Many people facing abuse will pull a restraining order against their abuser. Although my history of advising against interacting with the State may make some believe that I would advise against pursuing a restraining order the opposite is true. I highly recommend getting a restraining order against an abuser. When it comes to survival you should use every single tool available to you. A retraining order does offer several important legal protections, especially if you are in a situation where you have to defend yourself against your abuser. With that said, your survival strategy must include more than just a restraining order. A restraining order is literally a piece of paper and therefore can’t protect you if your abuser decides to violate it.
Stores like this are, unfortunately, all too common:
Lucas A. Jablonski, 25, of Anoka, was charged Monday in Anoka County District Court with second-degree murder in the death in mid-August of 34-year-old Becky L. Drewlo, whose parents have been her guardians since she turned 18 in November 2000.
Jablonski has been jailed since he was charged in early September with violating the terms of the restraining order, which was granted at the request of her mother in September 2014.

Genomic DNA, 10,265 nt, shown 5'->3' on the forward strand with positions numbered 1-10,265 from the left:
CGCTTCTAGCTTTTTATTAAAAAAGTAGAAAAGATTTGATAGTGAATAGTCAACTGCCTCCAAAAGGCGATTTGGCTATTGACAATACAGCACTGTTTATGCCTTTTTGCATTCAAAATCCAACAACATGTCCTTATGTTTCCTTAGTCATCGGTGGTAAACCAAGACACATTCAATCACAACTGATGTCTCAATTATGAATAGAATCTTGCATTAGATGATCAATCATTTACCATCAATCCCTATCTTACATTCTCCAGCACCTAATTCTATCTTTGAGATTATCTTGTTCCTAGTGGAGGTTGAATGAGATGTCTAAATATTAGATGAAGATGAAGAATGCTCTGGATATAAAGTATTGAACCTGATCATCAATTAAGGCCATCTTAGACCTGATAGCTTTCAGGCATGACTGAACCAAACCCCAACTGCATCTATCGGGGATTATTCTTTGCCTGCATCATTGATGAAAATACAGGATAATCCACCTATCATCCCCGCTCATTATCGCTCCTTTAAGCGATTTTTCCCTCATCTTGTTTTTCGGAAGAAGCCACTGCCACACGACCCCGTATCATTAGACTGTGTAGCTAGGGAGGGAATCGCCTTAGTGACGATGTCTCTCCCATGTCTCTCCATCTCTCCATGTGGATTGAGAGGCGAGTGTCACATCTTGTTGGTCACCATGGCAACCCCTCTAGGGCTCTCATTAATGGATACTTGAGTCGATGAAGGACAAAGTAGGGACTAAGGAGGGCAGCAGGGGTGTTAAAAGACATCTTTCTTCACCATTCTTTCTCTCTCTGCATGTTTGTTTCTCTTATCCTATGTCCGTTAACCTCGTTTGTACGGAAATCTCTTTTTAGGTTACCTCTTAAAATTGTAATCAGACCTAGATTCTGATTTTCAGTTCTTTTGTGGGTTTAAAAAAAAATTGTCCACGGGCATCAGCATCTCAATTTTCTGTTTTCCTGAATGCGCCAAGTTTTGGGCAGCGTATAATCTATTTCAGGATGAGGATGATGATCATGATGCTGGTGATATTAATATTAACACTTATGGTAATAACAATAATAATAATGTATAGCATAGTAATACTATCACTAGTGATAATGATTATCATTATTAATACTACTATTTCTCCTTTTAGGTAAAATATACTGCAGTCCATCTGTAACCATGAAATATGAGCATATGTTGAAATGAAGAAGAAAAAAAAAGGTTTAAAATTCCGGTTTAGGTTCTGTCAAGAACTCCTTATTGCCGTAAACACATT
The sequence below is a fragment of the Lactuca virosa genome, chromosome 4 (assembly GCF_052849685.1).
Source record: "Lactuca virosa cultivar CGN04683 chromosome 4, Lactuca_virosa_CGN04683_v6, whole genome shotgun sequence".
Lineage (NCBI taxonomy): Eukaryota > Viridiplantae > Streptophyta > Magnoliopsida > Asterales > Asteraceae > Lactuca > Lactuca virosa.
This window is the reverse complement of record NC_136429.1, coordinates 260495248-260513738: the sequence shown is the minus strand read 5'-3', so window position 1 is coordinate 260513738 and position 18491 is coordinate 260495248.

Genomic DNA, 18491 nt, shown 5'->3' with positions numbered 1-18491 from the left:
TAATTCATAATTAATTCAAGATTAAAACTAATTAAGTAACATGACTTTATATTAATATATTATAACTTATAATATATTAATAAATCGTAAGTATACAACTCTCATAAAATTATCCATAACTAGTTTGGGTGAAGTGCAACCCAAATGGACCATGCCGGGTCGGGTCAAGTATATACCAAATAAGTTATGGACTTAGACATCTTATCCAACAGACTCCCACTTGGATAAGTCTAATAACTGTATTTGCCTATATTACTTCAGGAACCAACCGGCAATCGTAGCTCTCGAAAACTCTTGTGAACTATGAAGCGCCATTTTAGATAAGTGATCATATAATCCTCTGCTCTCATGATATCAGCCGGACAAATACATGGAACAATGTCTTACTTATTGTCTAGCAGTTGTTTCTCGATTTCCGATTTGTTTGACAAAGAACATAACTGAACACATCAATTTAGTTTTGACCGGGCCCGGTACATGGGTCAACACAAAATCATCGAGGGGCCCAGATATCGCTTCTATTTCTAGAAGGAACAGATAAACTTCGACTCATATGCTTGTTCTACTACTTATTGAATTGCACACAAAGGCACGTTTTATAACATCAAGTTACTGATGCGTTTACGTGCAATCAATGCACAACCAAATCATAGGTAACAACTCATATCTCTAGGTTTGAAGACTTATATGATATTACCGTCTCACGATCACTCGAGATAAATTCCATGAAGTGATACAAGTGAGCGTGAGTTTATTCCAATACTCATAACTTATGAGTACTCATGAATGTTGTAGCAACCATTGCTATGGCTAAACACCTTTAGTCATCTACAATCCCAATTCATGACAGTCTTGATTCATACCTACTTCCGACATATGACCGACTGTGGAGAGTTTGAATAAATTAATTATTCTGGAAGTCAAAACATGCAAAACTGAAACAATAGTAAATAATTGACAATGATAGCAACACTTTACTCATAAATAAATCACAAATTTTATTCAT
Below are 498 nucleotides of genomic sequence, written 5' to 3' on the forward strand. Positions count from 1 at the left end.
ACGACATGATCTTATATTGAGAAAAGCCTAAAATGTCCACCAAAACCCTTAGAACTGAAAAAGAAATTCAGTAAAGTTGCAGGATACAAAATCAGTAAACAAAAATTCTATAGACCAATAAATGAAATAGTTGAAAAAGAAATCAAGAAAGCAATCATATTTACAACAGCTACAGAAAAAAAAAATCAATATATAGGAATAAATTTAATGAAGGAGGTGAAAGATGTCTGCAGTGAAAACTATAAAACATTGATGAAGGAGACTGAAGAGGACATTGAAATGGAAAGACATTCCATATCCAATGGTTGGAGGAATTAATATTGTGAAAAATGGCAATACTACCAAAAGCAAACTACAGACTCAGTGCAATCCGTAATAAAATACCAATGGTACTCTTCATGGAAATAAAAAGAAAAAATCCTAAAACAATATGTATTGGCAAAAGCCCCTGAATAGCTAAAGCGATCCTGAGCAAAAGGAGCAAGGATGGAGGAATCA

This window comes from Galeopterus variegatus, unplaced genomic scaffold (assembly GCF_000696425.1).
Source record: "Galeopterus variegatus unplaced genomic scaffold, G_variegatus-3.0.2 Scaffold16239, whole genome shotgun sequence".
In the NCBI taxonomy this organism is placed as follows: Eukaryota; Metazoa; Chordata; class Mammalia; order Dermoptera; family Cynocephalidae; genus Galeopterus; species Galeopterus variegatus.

Earlier violations by Jablonski of the same restraining order — in October 2014 and January 2016 — led to convictions in both instances but no significant time in custody.
Jablonski had been living with Drewlo for several weeks leading up to her death, the complaint read, despite the restraining order being in force that “precluded [him] from having any contact with Ms. Drewlo and from being at her apartment.”
In the petition for the restraining order, Laura Drewlo noted that Jablonski had “taken advantage of Becky sexual[ly] many times. Becky lacks sufficient understanding [and] therefore doesn’t understand the consequences.” She said her daughter had considered Jablonski her boyfriend in the months leading up to the petition being filed.
She said her daughter was in a program that allowed her to live independently with professional assistance and keep a job.
This case is more complicated than many since the victim appears to have been suffering from a mental disability, which likely prevented her from being able to protect herself. My usual go to advice, taking measures to improve your ability to defend yourself, likely don’t apply here. But it does illustrate the limitations of a restraining order.
A restraining order is only effective if the person holding it reports infractions against the order and the police respond to the report. Even then punishments for violating restraining orders are often minor. In this case the suspect had violated the order multiple times but received no significant punishments. And if the violation turns into an attack the order has no ability to defend the victim.
Pulling a restraining order should be seen as a step in a multistep plan. A restraining order provides legal protections, which can be valuable in the aftermath of a self-defense case against an abuser. But they don’t offer any physical protection. Other steps in the plan should address this deficiency.